Overview

What Is Acne?

Acne is a common skin condition in which hair follicles and sebaceous glands (oil-producing glands under the skin) clog up, resulting in pimples.

Normally, dead skin cells are shed when they rise to surface of the pore. If the body is producing a large amount of sebum (oil that keeps our skin moist), the dead skin cells can get stuck inside the pore, causing a whitehead or blackhead. If the p. acnes bacterium that lives on our skin also gets trapped inside the pore, it causes inflamed pimples to break out.

Acne can happen to people of all ages and races, although it is most common in puberty, when changing hormone levels cause the sebaceous glands to produce more oil. It’s estimated that 40 to 50 million Americans have acne at any given time.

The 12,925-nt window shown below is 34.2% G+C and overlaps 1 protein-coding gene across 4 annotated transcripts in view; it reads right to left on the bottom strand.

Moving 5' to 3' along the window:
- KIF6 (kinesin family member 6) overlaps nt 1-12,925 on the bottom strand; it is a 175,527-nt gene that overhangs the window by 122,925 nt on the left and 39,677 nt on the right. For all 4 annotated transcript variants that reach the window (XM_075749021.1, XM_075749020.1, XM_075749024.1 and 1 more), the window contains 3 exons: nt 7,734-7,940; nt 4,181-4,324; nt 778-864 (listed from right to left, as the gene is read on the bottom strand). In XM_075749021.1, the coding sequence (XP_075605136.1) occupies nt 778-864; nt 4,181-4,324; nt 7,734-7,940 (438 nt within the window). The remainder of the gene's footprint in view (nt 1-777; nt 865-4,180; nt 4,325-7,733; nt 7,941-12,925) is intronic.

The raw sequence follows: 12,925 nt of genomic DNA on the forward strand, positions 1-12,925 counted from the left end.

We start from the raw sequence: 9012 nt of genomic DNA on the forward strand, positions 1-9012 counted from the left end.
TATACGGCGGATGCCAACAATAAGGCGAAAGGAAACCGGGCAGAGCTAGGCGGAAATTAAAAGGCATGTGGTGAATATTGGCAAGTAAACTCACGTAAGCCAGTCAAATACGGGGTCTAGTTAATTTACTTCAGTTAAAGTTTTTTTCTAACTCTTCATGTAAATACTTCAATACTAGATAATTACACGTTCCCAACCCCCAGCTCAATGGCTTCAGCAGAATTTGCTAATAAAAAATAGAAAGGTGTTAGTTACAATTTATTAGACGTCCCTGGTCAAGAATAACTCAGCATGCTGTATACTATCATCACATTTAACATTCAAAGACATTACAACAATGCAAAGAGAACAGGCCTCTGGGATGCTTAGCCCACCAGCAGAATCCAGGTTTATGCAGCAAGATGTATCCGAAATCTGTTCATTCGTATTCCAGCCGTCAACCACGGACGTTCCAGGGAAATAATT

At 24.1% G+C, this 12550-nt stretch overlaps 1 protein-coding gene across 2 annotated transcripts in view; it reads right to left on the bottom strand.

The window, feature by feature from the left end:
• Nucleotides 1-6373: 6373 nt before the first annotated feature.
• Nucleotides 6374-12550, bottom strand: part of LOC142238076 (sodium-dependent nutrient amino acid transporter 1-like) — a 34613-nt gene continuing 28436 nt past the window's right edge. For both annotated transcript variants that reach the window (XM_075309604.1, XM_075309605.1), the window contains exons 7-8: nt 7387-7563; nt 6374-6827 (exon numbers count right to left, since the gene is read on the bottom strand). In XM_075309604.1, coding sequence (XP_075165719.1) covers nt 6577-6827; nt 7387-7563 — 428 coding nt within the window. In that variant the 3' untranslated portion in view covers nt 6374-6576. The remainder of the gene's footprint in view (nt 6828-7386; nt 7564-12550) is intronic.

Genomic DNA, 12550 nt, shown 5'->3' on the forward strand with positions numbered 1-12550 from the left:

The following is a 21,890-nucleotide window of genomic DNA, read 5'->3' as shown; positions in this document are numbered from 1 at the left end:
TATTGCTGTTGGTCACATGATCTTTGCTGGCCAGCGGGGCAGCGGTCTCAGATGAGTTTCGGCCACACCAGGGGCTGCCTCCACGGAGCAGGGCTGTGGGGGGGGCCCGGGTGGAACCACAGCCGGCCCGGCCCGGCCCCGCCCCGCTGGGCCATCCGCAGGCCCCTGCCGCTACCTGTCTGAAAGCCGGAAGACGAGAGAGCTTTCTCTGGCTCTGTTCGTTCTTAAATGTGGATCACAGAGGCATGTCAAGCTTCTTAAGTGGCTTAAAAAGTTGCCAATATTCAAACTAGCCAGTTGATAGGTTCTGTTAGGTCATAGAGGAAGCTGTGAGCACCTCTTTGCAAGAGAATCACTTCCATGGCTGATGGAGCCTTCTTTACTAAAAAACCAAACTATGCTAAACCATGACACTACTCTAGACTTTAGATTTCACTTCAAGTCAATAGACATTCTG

Acne can be found in two forms:

  • Non-inflammatory whiteheads or blackheads: These are caused when oil, dead skin cells and bacteria block the hair follicles.
  • Inflammatory pimples: These pimples form when bacteria from the skin begin to grow inside the hair follicles and cause inflammation. They include:
    • Papules (tender, raised bumps)
    • Nodules (solid, painful lumps beneath the surface)
    • Pustules (pimples that are red on the bottom and have pus on the top)
    • Cysts (deep, pus-filled lumps)

Acne can be triggered or aggravated by hormones, medications and carbohydrate-rich foods.


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